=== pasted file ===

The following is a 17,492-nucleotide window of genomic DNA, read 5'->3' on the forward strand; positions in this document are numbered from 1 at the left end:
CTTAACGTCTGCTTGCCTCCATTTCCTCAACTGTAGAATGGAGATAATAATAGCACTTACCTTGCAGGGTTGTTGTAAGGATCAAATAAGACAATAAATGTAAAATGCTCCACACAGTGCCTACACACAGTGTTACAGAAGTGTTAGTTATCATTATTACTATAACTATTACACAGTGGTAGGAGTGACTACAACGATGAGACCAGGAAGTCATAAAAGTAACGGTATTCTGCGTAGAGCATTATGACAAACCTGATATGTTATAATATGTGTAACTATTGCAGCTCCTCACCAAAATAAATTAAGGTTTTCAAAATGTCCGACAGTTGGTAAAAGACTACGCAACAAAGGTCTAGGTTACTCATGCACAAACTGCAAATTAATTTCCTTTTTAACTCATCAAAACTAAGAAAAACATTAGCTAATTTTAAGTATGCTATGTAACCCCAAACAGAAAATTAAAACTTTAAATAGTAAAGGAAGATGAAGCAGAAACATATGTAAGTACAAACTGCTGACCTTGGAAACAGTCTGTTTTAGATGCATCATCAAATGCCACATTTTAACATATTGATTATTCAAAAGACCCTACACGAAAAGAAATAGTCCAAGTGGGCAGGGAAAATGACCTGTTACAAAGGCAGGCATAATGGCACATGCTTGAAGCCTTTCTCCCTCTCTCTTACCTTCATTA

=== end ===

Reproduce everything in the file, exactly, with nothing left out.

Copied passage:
The following is a 17,492-nucleotide window of genomic DNA, read 5'->3' on the forward strand; positions in this document are numbered from 1 at the left end:
CTTAACGTCTGCTTGCCTCCATTTCCTCAACTGTAGAATGGAGATAATAATAGCACTTACCTTGCAGGGTTGTTGTAAGGATCAAATAAGACAATAAATGTAAAATGCTCCACACAGTGCCTACACACAGTGTTACAGAAGTGTTAGTTATCATTATTACTATAACTATTACACAGTGGTAGGAGTGACTACAACGATGAGACCAGGAAGTCATAAAAGTAACGGTATTCTGCGTAGAGCATTATGACAAACCTGATATGTTATAATATGTGTAACTATTGCAGCTCCTCACCAAAATAAATTAAGGTTTTCAAAATGTCCGACAGTTGGTAAAAGACTACGCAACAAAGGTCTAGGTTACTCATGCACAAACTGCAAATTAATTTCCTTTTTAACTCATCAAAACTAAGAAAAACATTAGCTAATTTTAAGTATGCTATGTAACCCCAAACAGAAAATTAAAACTTTAAATAGTAAAGGAAGATGAAGCAGAAACATATGTAAGTACAAACTGCTGACCTTGGAAACAGTCTGTTTTAGATGCATCATCAAATGCCACATTTTAACATATTGATTATTCAAAAGACCCTACACGAAAAGAAATAGTCCAAGTGGGCAGGGAAAATGACCTGTTACAAAGGCAGGCATAATGGCACATGCTTGAAGCCTTTCTCCCTCTCTCTTACCTTCATTA